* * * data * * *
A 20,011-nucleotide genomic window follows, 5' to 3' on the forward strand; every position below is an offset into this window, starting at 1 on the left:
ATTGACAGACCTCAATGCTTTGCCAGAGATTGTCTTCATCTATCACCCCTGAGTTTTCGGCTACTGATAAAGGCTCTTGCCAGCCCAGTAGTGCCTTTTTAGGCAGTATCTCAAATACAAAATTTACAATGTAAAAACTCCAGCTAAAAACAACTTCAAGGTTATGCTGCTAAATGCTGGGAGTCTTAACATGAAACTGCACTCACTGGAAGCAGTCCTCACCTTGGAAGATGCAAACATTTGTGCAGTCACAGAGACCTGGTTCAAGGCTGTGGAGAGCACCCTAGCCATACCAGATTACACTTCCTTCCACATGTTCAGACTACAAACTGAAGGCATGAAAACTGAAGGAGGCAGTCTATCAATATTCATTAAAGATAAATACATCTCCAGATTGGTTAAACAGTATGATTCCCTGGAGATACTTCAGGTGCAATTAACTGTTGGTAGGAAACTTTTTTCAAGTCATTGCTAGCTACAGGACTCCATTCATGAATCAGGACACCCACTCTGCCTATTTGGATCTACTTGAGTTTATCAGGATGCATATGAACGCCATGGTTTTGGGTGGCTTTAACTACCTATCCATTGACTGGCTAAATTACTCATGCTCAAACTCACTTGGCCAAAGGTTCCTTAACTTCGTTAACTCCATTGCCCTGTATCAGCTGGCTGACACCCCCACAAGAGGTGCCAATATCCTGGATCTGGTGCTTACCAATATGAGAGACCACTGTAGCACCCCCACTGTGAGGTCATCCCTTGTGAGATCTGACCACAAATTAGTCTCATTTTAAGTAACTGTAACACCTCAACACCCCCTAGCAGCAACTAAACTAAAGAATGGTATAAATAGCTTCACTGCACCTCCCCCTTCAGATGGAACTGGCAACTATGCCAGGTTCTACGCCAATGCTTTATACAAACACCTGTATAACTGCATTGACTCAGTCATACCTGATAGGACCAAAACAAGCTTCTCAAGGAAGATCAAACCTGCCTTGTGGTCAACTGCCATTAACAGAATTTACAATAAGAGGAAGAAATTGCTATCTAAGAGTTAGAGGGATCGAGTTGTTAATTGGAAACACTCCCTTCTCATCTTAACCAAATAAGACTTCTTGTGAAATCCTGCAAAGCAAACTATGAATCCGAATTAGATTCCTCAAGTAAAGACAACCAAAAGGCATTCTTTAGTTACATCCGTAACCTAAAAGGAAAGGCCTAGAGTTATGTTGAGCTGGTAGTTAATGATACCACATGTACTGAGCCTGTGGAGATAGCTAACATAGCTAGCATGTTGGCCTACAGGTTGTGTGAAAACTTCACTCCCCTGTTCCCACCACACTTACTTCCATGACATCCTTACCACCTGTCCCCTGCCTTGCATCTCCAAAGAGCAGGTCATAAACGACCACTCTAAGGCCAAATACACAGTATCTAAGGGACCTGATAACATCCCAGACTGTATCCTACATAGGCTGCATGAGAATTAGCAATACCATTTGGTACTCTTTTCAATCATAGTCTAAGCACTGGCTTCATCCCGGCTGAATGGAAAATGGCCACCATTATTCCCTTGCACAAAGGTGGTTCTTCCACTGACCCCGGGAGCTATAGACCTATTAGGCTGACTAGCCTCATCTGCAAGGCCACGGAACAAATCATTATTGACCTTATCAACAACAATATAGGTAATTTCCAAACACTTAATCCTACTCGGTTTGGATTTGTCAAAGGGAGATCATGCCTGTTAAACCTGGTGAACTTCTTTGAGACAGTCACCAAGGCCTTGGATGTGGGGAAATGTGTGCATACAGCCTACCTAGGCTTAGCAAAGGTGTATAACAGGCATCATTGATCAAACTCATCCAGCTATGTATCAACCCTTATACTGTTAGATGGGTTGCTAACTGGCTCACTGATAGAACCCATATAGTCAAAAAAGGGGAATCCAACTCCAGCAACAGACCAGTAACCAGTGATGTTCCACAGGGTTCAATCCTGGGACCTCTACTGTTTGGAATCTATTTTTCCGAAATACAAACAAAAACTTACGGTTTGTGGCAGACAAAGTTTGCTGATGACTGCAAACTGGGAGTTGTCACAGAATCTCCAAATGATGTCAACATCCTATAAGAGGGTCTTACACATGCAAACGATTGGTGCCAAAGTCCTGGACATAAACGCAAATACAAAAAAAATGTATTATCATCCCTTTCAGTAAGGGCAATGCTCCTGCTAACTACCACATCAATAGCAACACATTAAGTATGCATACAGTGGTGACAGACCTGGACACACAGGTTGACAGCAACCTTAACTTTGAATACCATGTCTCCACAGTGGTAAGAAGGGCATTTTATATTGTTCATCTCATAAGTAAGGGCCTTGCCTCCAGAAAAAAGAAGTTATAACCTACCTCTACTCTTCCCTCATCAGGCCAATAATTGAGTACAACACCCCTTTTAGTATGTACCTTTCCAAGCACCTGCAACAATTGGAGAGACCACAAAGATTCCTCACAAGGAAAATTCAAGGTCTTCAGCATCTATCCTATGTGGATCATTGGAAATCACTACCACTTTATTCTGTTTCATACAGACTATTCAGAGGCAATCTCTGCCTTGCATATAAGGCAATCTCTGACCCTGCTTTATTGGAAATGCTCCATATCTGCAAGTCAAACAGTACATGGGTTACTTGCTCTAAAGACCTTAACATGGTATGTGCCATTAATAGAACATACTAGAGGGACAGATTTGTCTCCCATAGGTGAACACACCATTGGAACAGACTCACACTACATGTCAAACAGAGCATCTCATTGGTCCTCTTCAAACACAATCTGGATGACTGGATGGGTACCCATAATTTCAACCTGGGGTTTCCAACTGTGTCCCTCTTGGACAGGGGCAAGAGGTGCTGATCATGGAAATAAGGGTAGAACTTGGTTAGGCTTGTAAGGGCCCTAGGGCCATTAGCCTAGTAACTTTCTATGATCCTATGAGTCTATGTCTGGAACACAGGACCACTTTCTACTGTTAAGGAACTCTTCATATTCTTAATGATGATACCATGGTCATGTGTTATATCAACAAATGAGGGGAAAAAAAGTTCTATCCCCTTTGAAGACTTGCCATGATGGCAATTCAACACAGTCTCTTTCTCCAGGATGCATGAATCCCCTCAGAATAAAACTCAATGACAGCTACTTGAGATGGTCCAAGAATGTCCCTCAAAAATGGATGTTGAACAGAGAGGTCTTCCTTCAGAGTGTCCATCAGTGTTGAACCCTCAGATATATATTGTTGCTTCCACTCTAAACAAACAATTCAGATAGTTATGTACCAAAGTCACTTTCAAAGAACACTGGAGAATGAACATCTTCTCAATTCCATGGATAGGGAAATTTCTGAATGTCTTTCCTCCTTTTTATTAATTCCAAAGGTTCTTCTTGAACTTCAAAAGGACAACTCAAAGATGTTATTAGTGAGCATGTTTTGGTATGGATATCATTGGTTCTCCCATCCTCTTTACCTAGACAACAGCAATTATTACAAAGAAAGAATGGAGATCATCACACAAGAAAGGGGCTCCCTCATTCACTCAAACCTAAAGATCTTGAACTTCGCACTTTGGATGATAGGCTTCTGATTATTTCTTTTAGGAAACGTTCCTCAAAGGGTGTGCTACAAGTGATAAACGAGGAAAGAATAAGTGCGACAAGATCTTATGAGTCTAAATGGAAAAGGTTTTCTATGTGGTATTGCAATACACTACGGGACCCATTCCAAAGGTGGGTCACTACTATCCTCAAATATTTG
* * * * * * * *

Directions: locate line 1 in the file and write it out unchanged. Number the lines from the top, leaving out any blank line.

A 20,011-nucleotide genomic window follows, 5' to 3' on the forward strand; every position below is an offset into this window, starting at 1 on the left: